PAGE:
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The Einstein@Home Starsphere Screensaver


The Einstein@Home Screensaver has a number of elements related to current efforts to detect gravitational radiation from periodic sources such as pulsars. The primary element of the screensaver is a rotating celestial sphere showing the traditional constellations, along with the current zenith positions of three gravity wave detectors. Also shown are the positions of the known pulsars and supernovae remnants, and a marker indicating the positions being searched as the calculations proceed. It is also possible for the user to control the display, to a limited extent, with the with mouse and keyboard.

Stars and Constellations

(click on image to enlarge)
The rotating sphere shows the major stars of the constellations. You may have trouble at first recognizing some of the constellations; they will be backwards from what you are accustomed to because you are viewing them from outside the celestial sphere. You can use the mouse (as described below) to zoom to the inside of the celestial sphere, where the constellations will look like they normally do in the night sky.

Gravity Wave Observatories

Each of the "L" shaped markers on the starsphere represents the current zenith position (point directly upward) for one of the instruments which collects the data analyzed by Einstein@Home. The "L" shape comes from the fact that the detectors are basically very large Michelson interferometers. The orientation of the detectors is correct, but they are not to scale.
  LIGO Hanford Observatory (LHO),
Hanford, Washington, USA, (N 46.45°, W 119.41°)
consisting of two interferometers, one with 4km arms (H1) and one with 2km arms (H2).
  LIGO Livingston Observatory (LLO),
Livingston, Louisiana, USA, (N 30.56°, W 90.77°)
consisting of one interferometer with 4km arms (L1).
Hanover, Germany, (N 52.24°, E 9.81°)
consisting of one interferometer with 600m arms.
If you have set your system clock to the correct time then the instruments will be shown in the correct relationship to the stars on the celestial sphere. If you watch over the period of a day you will see that they move around the celestial sphere once in a period of 24 hours.

Pulsars and Supernovae Remnants (SNRs)

The purple dots represent the known pulsars, which have been detected electromagnetically. Notice that these are clustered in the plane of our galaxy (the Milky Way), predominantly toward the center of the galaxy. You may also notice two small clusters of pulsars in the celestial southern hemisphere. These pulsars are located in the large or small Magellanic Clouds.

The dark red dots represent the known supernova remnants. These are also clustered toward the center of the galaxy. Supernovae remnants are of particular interest for gravity wave hunters because some of these supernovae may have left behind a pulsar or spinning neutron star which might produce periodic gravity waves.

Search Marker

The orange marker shaped somewhat like a gun-sight represents the current position in the sky which is being searched. The location is also noted in the lower right corner in celestial coordinates (Right Ascension and Declination). You will see this marker move from point to point as the search progresses. Details on how we search for gravity waves coming from a particular source will be linked from here sometime in the future.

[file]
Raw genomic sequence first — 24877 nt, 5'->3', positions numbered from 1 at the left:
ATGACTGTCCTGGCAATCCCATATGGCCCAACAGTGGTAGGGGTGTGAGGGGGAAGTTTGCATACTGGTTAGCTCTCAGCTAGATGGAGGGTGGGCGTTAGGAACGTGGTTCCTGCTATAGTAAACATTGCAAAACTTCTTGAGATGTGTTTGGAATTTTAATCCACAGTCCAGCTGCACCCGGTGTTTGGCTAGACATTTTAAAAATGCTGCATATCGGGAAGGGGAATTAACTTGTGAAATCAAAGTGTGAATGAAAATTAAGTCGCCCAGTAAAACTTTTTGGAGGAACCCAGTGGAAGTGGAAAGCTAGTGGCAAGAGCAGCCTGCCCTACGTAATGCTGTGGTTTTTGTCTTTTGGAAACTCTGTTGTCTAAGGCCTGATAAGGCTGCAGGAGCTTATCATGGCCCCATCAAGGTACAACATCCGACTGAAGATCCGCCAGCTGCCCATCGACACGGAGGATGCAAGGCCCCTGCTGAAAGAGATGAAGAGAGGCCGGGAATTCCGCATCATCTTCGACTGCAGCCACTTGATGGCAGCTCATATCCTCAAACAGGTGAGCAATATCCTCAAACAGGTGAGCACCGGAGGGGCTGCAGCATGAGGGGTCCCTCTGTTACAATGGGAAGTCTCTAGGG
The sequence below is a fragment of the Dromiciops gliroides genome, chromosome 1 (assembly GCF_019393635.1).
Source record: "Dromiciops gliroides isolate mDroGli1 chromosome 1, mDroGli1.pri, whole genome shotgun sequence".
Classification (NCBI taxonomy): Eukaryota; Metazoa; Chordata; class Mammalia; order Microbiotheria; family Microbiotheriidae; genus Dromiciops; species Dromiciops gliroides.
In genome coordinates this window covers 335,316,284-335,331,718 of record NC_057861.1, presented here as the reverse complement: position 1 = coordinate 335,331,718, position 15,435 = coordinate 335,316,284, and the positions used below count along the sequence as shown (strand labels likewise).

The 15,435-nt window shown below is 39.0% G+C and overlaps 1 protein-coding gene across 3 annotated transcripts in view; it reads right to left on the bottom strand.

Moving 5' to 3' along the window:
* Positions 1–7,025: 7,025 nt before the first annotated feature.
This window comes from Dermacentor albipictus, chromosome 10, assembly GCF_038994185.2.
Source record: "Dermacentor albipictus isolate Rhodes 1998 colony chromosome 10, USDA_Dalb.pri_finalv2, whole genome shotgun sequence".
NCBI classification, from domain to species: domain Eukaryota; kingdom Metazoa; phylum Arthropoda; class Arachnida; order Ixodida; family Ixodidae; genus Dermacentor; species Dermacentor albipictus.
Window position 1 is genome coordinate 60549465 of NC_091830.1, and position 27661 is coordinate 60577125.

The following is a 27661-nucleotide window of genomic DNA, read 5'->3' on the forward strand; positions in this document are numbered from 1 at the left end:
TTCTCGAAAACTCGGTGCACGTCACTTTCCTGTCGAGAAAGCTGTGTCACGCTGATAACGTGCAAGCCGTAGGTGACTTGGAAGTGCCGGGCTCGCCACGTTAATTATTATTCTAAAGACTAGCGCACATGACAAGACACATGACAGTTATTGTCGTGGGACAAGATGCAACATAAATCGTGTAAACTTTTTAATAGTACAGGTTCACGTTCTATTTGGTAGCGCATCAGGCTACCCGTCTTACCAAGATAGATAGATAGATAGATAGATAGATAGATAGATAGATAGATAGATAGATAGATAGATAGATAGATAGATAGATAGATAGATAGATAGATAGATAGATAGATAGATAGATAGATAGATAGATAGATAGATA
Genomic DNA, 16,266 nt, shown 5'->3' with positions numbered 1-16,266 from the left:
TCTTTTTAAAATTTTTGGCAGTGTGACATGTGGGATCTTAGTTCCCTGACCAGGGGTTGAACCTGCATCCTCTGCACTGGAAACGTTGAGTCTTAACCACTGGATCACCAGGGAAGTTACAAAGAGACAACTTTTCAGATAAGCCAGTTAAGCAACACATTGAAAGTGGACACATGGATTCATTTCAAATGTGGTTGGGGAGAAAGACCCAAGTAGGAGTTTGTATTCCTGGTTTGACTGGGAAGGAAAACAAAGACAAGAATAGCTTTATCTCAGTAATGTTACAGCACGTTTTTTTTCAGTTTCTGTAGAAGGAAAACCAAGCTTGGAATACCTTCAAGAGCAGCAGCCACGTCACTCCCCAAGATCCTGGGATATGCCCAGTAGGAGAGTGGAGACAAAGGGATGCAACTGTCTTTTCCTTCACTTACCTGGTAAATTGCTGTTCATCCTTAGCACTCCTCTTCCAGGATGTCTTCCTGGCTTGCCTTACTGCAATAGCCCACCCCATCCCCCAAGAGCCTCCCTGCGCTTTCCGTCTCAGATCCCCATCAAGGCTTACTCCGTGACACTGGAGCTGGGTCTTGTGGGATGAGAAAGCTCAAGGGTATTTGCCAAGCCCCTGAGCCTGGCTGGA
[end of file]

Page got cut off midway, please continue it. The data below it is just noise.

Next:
The green dots represent the positions of galaxies out to 30 Mpc (megaparsecs). These are also potential sources for gravitational waves. (LIGO is expected to be sensitve to farther distances, but the current list of galaxies available at the time only goes out to 30 Mpc.) Note that the galaxies are not evenly distributed. There are clearly more galaxies in this nearby sample in the direction of Virgo. Our Milky Way galaxy is actually a part of this cluster of galaxies. The Virgo cluster is in turn a part of a larger 'super cluster' of galaxy clusters. The display of galaxies may not be turned on by default, but you can turn them on or off with Ctrl-G.

Mouse and Keyboard Controls

When the graphics are displayed in a separate graphics window (rather than as a screensaver) you can control the display with the mouse and keyboard. To zoom in or out or rotate the starsphere hold down the appropriate mouse button and move the mouse up and down or left and right.

Mouse Button Action
Right zoom in or out
Left rotate the star sphere
Keyboard commands are all given while holding down the Control key.

Ctrl + Key Action
A increase rotation speed
Z decrease rotation speed
arrow keys Rotate the starsphere (only on Windows)
B Turn off/on display of Banner (all 'static' graphics)
C Turn off/on display of Constellations
E Turn off/on display of inner globe
G Turn off/on display of Galaxies
I Change to the 'inside' view
L Turn off/on display of the Observatories
N Turn off/on display of superNovae remnants
O Change to the 'outside' view
P Turn off/on display of Pulsars
R Reset to the initial state
S Turn off/on display of Stars
T Turn off/on display of GMT Time
W Change to the 'world' view
X Turn off/on display of X-ray sources
Bruce Allen
Dept. of Physics
University of Wisconsin at Milwaukee
David Hammer
Dept. of Physics
University of Wisconsin at Milwaukee
Eric Myers
Dept. of Physics and Astronomy
Vassar College

Last updated on 15 February 2005

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Copyright © 2005 Capt. Jack Sparrow